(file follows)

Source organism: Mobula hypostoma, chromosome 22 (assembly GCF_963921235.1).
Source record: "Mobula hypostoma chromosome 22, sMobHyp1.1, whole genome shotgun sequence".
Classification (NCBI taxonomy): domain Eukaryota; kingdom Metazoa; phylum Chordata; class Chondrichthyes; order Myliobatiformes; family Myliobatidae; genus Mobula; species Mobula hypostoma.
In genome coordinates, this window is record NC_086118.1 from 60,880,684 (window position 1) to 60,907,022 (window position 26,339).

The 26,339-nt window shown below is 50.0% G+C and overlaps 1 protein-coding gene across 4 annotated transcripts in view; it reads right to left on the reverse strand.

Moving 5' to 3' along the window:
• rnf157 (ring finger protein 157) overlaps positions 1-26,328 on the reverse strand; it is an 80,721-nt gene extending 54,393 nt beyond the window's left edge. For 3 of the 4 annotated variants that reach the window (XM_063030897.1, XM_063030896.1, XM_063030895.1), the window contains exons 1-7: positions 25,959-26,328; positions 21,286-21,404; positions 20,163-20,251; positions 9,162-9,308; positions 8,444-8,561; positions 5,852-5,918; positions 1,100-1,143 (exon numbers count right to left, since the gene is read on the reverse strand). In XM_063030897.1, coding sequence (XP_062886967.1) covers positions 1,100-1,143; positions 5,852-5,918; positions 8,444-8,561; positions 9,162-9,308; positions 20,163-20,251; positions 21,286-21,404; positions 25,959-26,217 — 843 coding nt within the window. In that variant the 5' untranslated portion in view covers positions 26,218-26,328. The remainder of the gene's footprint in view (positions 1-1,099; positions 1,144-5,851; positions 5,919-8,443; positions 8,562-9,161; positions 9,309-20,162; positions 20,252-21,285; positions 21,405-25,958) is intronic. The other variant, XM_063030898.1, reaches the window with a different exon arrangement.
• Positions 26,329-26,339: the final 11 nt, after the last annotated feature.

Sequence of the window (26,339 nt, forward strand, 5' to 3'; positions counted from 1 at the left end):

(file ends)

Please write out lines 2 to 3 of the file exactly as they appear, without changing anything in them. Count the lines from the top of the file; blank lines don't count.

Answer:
Source record: "Mobula hypostoma chromosome 22, sMobHyp1.1, whole genome shotgun sequence".
Classification (NCBI taxonomy): domain Eukaryota; kingdom Metazoa; phylum Chordata; class Chondrichthyes; order Myliobatiformes; family Myliobatidae; genus Mobula; species Mobula hypostoma.